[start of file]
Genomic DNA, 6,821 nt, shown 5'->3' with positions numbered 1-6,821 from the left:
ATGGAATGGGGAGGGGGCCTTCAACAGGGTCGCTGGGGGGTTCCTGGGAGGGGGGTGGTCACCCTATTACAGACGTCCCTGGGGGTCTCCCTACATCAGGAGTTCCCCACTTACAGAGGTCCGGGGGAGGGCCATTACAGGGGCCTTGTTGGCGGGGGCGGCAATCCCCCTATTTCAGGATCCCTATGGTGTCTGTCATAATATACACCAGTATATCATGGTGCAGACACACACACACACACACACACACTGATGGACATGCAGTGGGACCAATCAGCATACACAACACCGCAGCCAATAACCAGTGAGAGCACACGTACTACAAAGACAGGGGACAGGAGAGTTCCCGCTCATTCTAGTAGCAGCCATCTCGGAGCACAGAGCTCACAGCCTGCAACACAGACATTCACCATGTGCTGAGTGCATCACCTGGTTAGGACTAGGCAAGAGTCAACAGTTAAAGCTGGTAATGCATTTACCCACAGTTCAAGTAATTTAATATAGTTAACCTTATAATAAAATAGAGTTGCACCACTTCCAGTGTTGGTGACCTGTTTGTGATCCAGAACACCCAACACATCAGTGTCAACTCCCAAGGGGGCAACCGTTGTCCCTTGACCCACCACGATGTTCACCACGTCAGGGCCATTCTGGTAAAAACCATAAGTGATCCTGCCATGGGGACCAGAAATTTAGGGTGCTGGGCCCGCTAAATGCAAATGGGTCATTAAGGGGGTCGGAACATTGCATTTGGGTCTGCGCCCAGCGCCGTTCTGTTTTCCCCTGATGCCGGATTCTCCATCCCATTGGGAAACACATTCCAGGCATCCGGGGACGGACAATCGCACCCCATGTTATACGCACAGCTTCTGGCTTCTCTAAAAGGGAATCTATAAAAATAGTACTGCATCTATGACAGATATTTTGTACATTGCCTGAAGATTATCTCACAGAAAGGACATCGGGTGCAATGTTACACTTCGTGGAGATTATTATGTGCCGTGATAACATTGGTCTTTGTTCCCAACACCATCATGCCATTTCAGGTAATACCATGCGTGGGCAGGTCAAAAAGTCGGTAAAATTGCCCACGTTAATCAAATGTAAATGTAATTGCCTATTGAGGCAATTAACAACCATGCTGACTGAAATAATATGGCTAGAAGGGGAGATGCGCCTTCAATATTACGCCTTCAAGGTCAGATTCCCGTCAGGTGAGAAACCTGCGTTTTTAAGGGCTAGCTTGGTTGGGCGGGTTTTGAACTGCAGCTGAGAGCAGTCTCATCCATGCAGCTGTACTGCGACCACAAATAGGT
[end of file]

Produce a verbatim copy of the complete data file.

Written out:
Genomic DNA, 6,821 nt, shown 5'->3' with positions numbered 1-6,821 from the left:
ATGGAATGGGGAGGGGGCCTTCAACAGGGTCGCTGGGGGGTTCCTGGGAGGGGGGTGGTCACCCTATTACAGACGTCCCTGGGGGTCTCCCTACATCAGGAGTTCCCCACTTACAGAGGTCCGGGGGAGGGCCATTACAGGGGCCTTGTTGGCGGGGGCGGCAATCCCCCTATTTCAGGATCCCTATGGTGTCTGTCATAATATACACCAGTATATCATGGTGCAGACACACACACACACACACACACACTGATGGACATGCAGTGGGACCAATCAGCATACACAACACCGCAGCCAATAACCAGTGAGAGCACACGTACTACAAAGACAGGGGACAGGAGAGTTCCCGCTCATTCTAGTAGCAGCCATCTCGGAGCACAGAGCTCACAGCCTGCAACACAGACATTCACCATGTGCTGAGTGCATCACCTGGTTAGGACTAGGCAAGAGTCAACAGTTAAAGCTGGTAATGCATTTACCCACAGTTCAAGTAATTTAATATAGTTAACCTTATAATAAAATAGAGTTGCACCACTTCCAGTGTTGGTGACCTGTTTGTGATCCAGAACACCCAACACATCAGTGTCAACTCCCAAGGGGGCAACCGTTGTCCCTTGACCCACCACGATGTTCACCACGTCAGGGCCATTCTGGTAAAAACCATAAGTGATCCTGCCATGGGGACCAGAAATTTAGGGTGCTGGGCCCGCTAAATGCAAATGGGTCATTAAGGGGGTCGGAACATTGCATTTGGGTCTGCGCCCAGCGCCGTTCTGTTTTCCCCTGATGCCGGATTCTCCATCCCATTGGGAAACACATTCCAGGCATCCGGGGACGGACAATCGCACCCCATGTTATACGCACAGCTTCTGGCTTCTCTAAAAGGGAATCTATAAAAATAGTACTGCATCTATGACAGATATTTTGTACATTGCCTGAAGATTATCTCACAGAAAGGACATCGGGTGCAATGTTACACTTCGTGGAGATTATTATGTGCCGTGATAACATTGGTCTTTGTTCCCAACACCATCATGCCATTTCAGGTAATACCATGCGTGGGCAGGTCAAAAAGTCGGTAAAATTGCCCACGTTAATCAAATGTAAATGTAATTGCCTATTGAGGCAATTAACAACCATGCTGACTGAAATAATATGGCTAGAAGGGGAGATGCGCCTTCAATATTACGCCTTCAAGGTCAGATTCCCGTCAGGTGAGAAACCTGCGTTTTTAAGGGCTAGCTTGGTTGGGCGGGTTTTGAACTGCAGCTGAGAGCAGTCTCATCCATGCAGCTGTACTGCGACCACAAATAGGT